Our first test for traveling with these bikes was when we brought them with us to Strasbourg, bike capital of France. We were not mistaken as to how convenient and enjoyable it would be for us! It was our favorite city to ride in. You got the beautiful parks and rivers all over the city, bistros and brasseries around every corner, charming pedestrian bridges and historical buildings to inspire your curiosity, and calm streets that make riding as enjoyable as it can be. Much of the exploring and getting lost requires frequent stops but these Bromptons made it simple. The wheelbase is similar to a full-sized bike which makes it as stable as riding a regular bike; but the small 16 in (40.6 cm) wheels brings the size of the bike smaller by 20 inches (50 cm) in length which makes it not intrusive to pedestrians on sidewalks, and the expended energy from having to stop and go is not noticeable. The frame being that low to the ground makes getting on and off the bike super easy. Furthermore, we didn’t experience bumpiness from such small wheels (maybe it’s the steel frame configuration that is dampening the bumpiness).
In an old town like Strasbourg, the older hotels usually have small elevators. But at our hotel, with our folding bikes we were able to fit the two of us and our folding bikes just fine.
Each bike comes with a Zefal bike pump which I find to be pretty decent. I am not a strong person but I am able to get enough air in the tires to be ride-able using it. I don’t recommend getting the EZ wheels because they are actually not so “EZ “to roll on.
The standard gear ratio is too high for us but you can request a lower gear ratio at no cost. Nellie and I rarely use the highest gear- it is actually kind of hard to pedal. You can always opt for 6 speed but that comes at an extra charge and additonal weight. The small front tire makes steering very sensitive but you will get used to it. Another issue I have is that although it weighs 26 lbs (11.8 kg), it gets heavy when you have to carry it over a long distance.
If you don’t like the hassle of getting your bike gate-checked at the airport (you will have to check with your airline if they allow folding bikes at gate check), you can get a luggage to transport it. I find the Tern Airporter Mini to be perfect. The Airporter has integrated TSA combination locks, two rolling wheels and a telescopic handle. It is of airline regulation size at 11.4 × 22.4 × 28 in (29 × 57 × 71 cm). The saddle from the bike has to be removed in order to fit. Not a big deal – just make sure to bring your tools to screw it back on. However, if you order a bike with a rear rack, it will not fit (update 10/23/16 – thanks to a reader – Nenad, the rear rack on a Brompton will fit). The combined weight of both folder and luggage at around 45 lbs (20 kg) is well within the 50 lbs (22.7 kg) limit. Price is $250 USD.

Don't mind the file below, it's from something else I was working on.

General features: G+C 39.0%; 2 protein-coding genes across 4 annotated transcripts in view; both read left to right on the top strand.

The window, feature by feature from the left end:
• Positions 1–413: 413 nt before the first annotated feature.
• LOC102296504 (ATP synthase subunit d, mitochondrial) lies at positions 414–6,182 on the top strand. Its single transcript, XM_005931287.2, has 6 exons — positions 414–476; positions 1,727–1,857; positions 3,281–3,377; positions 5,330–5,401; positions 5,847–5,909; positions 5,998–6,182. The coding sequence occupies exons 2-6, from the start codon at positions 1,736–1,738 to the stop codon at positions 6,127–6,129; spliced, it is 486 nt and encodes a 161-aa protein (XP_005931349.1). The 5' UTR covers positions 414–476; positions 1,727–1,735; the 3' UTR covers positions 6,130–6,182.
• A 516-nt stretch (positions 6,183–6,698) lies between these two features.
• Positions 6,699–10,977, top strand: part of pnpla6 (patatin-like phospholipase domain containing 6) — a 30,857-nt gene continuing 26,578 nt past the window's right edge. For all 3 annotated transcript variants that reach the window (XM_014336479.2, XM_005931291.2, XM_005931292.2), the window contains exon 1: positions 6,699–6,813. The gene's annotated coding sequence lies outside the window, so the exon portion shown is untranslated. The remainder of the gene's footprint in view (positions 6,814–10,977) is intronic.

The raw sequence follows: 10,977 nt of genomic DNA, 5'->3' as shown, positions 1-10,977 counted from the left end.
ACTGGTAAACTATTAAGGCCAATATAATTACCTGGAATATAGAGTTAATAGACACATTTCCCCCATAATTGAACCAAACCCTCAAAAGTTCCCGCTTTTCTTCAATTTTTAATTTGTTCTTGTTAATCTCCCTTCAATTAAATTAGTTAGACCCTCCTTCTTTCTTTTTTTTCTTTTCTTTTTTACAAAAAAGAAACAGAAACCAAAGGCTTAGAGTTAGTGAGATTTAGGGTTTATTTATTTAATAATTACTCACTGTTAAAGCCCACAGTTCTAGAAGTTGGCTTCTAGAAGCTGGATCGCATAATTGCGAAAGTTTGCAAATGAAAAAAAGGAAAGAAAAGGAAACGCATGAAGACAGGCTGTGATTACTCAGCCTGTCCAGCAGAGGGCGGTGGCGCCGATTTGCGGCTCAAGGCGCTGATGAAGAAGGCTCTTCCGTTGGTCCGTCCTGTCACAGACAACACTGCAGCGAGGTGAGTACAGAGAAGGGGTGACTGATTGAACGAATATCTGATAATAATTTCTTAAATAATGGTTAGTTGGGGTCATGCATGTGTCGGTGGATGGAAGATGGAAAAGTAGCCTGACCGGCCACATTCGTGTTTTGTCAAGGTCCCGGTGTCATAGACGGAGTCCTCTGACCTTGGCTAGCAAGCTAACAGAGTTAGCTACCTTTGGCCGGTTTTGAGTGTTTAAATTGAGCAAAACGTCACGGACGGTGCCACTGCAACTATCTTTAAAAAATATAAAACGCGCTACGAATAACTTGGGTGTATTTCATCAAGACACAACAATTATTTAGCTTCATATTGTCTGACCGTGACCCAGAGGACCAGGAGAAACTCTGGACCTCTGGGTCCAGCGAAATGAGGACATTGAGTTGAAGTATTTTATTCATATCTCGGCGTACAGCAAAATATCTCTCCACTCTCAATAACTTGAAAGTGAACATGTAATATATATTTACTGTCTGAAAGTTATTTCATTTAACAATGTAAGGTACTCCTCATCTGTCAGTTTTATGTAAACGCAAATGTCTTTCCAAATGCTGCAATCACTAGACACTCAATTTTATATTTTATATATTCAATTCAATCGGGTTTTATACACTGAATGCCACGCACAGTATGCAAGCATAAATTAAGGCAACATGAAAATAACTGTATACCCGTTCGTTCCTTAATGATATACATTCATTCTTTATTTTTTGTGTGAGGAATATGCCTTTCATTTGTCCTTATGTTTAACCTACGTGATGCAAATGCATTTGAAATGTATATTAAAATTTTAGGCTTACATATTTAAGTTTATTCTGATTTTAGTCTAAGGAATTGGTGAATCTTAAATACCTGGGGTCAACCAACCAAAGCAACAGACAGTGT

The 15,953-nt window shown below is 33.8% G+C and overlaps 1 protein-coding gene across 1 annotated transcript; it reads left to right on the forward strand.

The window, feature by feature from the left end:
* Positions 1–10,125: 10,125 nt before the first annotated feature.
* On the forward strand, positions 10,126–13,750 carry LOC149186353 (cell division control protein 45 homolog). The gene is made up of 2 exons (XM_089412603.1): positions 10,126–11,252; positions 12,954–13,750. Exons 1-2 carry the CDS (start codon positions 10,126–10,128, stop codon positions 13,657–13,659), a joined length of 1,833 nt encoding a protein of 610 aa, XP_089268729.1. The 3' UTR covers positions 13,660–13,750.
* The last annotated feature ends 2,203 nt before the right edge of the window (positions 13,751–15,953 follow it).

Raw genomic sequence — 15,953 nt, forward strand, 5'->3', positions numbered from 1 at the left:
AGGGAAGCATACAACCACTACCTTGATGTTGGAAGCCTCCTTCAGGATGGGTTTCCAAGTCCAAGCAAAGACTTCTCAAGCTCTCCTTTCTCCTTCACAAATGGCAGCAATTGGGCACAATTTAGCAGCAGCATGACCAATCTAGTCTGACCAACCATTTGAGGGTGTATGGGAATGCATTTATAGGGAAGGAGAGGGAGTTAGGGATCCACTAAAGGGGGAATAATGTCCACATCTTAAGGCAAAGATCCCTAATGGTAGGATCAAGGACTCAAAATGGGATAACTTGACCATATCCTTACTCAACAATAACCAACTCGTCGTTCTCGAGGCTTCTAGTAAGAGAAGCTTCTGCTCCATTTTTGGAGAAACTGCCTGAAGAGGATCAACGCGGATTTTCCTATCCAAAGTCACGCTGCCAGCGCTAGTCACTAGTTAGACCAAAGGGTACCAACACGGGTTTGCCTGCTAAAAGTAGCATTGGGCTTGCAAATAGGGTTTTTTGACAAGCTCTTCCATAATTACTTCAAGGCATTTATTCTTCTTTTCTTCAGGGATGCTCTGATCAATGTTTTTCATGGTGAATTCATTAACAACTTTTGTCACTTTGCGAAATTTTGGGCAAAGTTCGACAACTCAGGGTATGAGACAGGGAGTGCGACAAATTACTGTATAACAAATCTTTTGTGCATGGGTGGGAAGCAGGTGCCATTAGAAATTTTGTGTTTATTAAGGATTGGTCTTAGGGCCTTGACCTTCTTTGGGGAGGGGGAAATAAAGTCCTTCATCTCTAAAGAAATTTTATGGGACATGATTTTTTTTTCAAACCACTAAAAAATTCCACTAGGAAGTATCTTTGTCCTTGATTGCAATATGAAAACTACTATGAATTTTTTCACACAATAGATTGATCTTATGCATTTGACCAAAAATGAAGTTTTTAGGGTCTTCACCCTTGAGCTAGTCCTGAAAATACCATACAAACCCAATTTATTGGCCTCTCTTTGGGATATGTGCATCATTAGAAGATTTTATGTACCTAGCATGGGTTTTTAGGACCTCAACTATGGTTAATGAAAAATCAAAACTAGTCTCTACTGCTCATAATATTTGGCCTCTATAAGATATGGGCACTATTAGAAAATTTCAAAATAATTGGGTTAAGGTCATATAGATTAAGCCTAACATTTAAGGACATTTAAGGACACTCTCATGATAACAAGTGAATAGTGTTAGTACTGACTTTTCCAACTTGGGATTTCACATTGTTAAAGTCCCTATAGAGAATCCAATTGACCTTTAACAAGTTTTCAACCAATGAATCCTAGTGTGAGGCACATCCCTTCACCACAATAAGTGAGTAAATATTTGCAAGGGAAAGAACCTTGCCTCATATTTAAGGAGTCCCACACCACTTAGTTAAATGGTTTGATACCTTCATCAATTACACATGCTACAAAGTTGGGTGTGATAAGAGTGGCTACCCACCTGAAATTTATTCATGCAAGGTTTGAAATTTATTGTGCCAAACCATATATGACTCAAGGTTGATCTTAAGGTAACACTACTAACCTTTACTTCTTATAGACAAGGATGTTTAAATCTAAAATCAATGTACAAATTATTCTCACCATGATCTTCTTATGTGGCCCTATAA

We will be taking our folding bikes to Amsterdam on our next trip, and we will not bring the Airporters luggage. Since we are flying on KLM, a Dutch airline, hopefully they will understand and I have heard of people gate-checking their Bromptons without any problem. One person even brought their Brompton onto an airplane and stowed it in the overhead cabinet (Boeing 777 or larger).
Overall, we love these durable, well-made, stylish, and adorable bikes and have no regrets about purchasing them.
One last piece of advice: When ordering, the wait time is 6-9 weeks but expect at least 8 weeks. If you are planning a trip using them, make sure to order your bike way ahead in advance.
Ideas of places to ride your Brompton folding bike: